Furthermore, size does not necessarily correlate with voracity in shark. Riverine sharks, small to medium-sized, are exceptionally voracious and bold, while some of the largest shark, such as the whale shark (Rhincodon) and basking sharks (Cetorhinus)--which may reach 50 feet in length and weigh several tons--are harmless giants that subsist on plankton strained from the sea through modified gill rakers.
Since large shark feed on lesser ones, the habit of segregation by size appears vital to their survival. In a uniform grouping, dominance between various species is apparent in feeding competition, suggesting a definite "nipping" order. All sharks keep clear of hammerheads, whose maneuverability, enhanced by the rudder-effect of the head, give them swimming advantage over other sharks. Sharks circle their prey, disconcertingly appearing out of nowhere, and frequently approaching from below. Feeding behavior is stimulated by numbers and rapid swimming when three or more shark appear in the presence of food; activity progresses from tight-circling to rapid criss-cross passes. Under strong feeding stimuli, excitement can intensify into cannibalistic feeding, or "shark frenzy" in which injured sharks, regardless of size, are devoured. Sharks may abstain from food for long periods and in captivity may refuse to feed. Feeding is inhibited in males during courtship and in graved females while on the nursery grounds. Areas selected for giving birth are usually free of large sharks.
In locating food, the chemical senses, particularly the olfactory,appear to dominate. Visual acuity is adapted to close and long-range location and to distinguishing moving objects more by reflection than color, in either dim or bright light. Pit organs over the body serve as distance touch-receptors, responding to displacement produced by sound waves. Irregularly pulsed signals below 800 Hz will bring sharks rapidly to a given point, suggesting acoustic orientation from considerable distances.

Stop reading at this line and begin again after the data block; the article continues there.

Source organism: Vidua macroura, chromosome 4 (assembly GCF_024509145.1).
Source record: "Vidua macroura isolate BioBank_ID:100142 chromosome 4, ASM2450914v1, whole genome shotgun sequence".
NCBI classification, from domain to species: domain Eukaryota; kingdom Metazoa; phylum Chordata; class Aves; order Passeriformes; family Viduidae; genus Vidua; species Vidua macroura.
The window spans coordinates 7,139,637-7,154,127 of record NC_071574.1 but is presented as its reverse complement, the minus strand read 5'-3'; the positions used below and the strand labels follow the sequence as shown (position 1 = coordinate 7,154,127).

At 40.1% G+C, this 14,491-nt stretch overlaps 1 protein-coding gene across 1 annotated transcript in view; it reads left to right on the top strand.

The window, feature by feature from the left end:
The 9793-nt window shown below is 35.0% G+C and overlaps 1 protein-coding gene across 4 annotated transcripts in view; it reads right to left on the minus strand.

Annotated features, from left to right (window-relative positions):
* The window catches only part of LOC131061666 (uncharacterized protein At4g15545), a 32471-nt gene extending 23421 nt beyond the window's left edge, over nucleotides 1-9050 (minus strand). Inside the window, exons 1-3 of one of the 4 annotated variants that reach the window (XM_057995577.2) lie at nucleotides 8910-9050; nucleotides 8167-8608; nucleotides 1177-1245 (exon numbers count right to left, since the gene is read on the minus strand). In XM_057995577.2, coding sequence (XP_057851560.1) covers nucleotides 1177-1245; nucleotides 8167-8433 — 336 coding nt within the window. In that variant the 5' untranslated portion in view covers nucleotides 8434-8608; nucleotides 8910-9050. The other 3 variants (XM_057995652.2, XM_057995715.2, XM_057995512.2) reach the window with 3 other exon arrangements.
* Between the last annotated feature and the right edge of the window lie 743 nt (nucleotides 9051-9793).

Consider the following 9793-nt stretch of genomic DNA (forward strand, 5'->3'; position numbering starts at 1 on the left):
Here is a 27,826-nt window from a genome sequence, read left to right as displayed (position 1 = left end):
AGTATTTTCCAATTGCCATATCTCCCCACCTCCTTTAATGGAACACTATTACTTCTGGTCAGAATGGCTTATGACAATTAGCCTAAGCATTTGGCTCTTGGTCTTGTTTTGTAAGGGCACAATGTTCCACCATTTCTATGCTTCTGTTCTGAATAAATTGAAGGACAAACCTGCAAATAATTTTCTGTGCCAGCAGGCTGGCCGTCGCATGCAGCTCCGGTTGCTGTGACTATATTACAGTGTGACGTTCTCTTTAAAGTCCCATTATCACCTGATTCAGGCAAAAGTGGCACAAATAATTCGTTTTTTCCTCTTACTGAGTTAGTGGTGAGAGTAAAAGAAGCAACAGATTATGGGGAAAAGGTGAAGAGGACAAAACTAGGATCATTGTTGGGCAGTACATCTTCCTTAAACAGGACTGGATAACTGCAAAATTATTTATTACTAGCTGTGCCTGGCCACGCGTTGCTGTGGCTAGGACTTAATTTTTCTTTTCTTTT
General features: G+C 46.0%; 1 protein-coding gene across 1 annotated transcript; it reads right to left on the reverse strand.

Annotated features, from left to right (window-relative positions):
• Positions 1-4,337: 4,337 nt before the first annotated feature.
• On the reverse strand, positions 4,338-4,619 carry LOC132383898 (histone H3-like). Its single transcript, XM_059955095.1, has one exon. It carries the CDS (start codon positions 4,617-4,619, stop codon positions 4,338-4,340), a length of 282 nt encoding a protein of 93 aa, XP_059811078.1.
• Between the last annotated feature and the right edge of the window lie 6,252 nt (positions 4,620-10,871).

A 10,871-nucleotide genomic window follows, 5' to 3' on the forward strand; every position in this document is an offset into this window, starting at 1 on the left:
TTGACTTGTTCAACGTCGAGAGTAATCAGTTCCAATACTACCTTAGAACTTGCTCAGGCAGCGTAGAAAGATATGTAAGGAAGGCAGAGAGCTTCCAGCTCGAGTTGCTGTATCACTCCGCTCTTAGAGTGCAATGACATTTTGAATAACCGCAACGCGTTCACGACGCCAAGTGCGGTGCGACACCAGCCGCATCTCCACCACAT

Biting habits vary with feeding methods and dentition. Sharks with teeth adapted to shearing and sawing are aided in biting by body motions including a rotation or the body, or twisting movement of the head anybody, or rapid vibration of the head. In coming to position, the jaws are protruded, erecting and locking teeth in position. The long tail of the thresher shark is used on schooling fish feeding on the surface.Sharks' teeth are actually made of "skin" material and have no root system. Most sharks have 7 rows of teeth (the Caribbean Reef Shark (Carcharhinus Perezi) has more than 300 teeth!) and can lose up to a dozen per feeding session. Replacement teeth then migrate to the front within a couple of weeks and these replacement teeth are always slightly larger than the previous ones. .Fertilization in sharks in internal, with the male introducing the sperm into the female by means of special copulatory organs (claspers) derived from the pelvic fins. There are two male claspers but only one is functional at a time. The young in most species hatch from eggs within the female and are born alive.
Charcoal to brown with white spots
Largest fish in the sea
Reaches lengths up to 40 feet
Plankton feeders but have approx. 300 teeth
Gentle and rare to see
Mustard gray in color
Reaches lengths up to 12 feet
Feeds on mollusks and crustaceans
Nocturnal and like to sleep on ledges during day
Gentle and seen frequently
Dusky with sooty paler below
Has smooth skin hence name
True pelagics and prefer open ocean
Travel in packs of 12-40
Reaches lengths of up to 8 feet but usually 2-4 feet
Very rapid swimmers and move constantly
Charcoal in color with white underside, black tips on fins
Very competitive when feeding
Active and fast
Reaches lengths up to 14 feet
Most common you will see and our favorite
Range in length from 4 feet to 8 feet, maximum 10 feet
Silver-gray with white underside at a distance
Bronze with cream underside up close
Dark black fringes on the underside of fins except dorsal
Blunt rounded nose
Mustard slate in color
Commonly seen in shallow bights
Dark olive and paler below
Reaches lengths of 18 feet up to 23+ feet
Solitary in these waters, mostly feed on stingrays